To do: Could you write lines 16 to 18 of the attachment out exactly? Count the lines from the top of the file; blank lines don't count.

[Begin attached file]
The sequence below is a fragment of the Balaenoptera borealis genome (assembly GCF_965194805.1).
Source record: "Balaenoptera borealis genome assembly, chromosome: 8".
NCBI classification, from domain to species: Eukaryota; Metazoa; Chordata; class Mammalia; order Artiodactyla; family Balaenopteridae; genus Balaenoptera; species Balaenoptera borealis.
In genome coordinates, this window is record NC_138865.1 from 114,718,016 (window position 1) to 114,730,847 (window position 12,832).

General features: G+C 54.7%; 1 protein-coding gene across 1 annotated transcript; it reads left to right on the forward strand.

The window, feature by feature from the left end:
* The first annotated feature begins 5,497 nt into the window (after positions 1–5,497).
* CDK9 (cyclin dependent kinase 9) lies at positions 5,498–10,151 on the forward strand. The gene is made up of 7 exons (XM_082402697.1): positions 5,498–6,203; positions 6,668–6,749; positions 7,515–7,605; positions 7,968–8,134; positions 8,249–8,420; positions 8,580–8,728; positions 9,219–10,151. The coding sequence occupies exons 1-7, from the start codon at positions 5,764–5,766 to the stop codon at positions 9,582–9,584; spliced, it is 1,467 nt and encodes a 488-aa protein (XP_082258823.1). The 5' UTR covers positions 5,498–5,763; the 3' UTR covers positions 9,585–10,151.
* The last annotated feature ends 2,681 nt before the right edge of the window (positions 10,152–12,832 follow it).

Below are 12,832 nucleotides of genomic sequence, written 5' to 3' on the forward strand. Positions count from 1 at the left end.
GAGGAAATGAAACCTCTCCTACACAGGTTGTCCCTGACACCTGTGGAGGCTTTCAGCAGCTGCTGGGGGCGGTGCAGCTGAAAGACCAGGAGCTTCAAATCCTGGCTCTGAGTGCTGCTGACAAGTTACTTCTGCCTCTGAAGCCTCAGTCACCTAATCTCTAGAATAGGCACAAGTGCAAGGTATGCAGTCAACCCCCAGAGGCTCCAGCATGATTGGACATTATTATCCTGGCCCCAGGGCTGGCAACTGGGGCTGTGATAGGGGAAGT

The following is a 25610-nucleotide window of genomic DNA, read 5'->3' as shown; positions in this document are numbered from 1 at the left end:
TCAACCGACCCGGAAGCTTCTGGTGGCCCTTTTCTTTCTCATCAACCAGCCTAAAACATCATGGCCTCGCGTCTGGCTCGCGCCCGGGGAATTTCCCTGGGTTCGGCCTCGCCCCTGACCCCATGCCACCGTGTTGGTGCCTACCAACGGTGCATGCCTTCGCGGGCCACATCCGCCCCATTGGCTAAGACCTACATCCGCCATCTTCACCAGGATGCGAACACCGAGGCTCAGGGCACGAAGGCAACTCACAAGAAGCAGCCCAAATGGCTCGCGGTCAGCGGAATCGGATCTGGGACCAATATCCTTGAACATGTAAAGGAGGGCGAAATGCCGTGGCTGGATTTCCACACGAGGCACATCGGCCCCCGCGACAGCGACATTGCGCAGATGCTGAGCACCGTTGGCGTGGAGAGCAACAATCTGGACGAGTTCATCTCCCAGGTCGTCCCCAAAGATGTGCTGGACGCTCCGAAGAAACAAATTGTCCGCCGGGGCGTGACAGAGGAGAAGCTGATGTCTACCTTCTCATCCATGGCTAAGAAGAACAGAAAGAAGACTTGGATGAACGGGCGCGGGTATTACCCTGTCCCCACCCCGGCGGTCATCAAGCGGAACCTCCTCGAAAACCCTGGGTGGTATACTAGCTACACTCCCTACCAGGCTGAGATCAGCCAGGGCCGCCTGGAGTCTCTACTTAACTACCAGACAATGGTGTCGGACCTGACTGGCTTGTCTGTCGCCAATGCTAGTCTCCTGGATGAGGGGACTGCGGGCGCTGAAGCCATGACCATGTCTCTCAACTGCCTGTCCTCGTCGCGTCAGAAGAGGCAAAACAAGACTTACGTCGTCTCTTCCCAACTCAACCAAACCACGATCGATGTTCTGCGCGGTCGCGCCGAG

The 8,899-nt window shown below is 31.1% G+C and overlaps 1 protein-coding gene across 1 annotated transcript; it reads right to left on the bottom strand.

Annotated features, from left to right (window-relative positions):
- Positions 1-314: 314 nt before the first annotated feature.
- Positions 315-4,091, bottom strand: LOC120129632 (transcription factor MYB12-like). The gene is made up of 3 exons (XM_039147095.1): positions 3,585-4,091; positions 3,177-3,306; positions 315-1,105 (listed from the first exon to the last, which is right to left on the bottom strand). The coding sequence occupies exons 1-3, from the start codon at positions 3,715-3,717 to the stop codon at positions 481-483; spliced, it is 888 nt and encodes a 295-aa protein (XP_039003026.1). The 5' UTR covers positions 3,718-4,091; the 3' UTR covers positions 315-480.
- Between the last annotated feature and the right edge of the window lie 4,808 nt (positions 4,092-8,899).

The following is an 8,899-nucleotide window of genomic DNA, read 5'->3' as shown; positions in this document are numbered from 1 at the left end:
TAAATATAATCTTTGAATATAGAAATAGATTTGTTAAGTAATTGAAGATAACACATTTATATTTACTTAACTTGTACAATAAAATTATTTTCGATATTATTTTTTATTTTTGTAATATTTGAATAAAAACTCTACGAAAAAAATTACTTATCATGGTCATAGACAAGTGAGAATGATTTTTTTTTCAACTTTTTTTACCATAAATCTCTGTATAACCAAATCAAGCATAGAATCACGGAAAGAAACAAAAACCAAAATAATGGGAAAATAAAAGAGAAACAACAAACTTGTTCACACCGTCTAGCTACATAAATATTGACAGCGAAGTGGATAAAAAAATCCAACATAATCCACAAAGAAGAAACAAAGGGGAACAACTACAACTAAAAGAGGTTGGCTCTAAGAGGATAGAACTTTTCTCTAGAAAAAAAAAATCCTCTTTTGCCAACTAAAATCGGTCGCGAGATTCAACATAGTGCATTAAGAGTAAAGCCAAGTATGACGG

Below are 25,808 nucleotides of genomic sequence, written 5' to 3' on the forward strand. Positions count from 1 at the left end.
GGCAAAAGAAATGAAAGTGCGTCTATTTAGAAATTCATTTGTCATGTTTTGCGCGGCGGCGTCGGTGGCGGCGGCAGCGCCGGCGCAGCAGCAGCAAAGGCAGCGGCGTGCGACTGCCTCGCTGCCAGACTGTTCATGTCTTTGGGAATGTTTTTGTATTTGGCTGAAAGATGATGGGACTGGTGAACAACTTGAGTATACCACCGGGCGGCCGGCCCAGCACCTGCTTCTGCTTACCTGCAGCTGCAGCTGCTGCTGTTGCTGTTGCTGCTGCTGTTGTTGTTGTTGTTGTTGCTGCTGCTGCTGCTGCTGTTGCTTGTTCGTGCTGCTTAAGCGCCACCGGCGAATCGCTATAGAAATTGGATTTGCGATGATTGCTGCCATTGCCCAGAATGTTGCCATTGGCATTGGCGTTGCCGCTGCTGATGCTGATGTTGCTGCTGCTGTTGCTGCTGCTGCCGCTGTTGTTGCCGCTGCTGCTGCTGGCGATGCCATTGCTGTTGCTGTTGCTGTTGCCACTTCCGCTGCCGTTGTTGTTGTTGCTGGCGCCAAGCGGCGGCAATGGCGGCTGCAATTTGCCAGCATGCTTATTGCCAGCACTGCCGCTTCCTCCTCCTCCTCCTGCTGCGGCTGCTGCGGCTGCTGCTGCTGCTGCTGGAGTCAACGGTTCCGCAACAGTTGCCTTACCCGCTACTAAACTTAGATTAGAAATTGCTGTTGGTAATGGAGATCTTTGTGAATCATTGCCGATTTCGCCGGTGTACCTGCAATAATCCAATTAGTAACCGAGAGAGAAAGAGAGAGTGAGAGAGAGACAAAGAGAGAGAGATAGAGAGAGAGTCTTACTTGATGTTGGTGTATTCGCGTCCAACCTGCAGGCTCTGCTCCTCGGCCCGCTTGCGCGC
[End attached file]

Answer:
- Positions 1-314: 314 nt before the first annotated feature.
- Positions 315-4,091, bottom strand: LOC120129632 (transcription factor MYB12-like). The gene is made up of 3 exons (XM_039147095.1): positions 3,585-4,091; positions 3,177-3,306; positions 315-1,105 (listed from the first exon to the last, which is right to left on the bottom strand). The coding sequence occupies exons 1-3, from the start codon at positions 3,715-3,717 to the stop codon at positions 481-483; spliced, it is 888 nt and encodes a 295-aa protein (XP_039003026.1). The 5' UTR covers positions 3,718-4,091; the 3' UTR covers positions 315-480.
- Between the last annotated feature and the right edge of the window lie 4,808 nt (positions 4,092-8,899).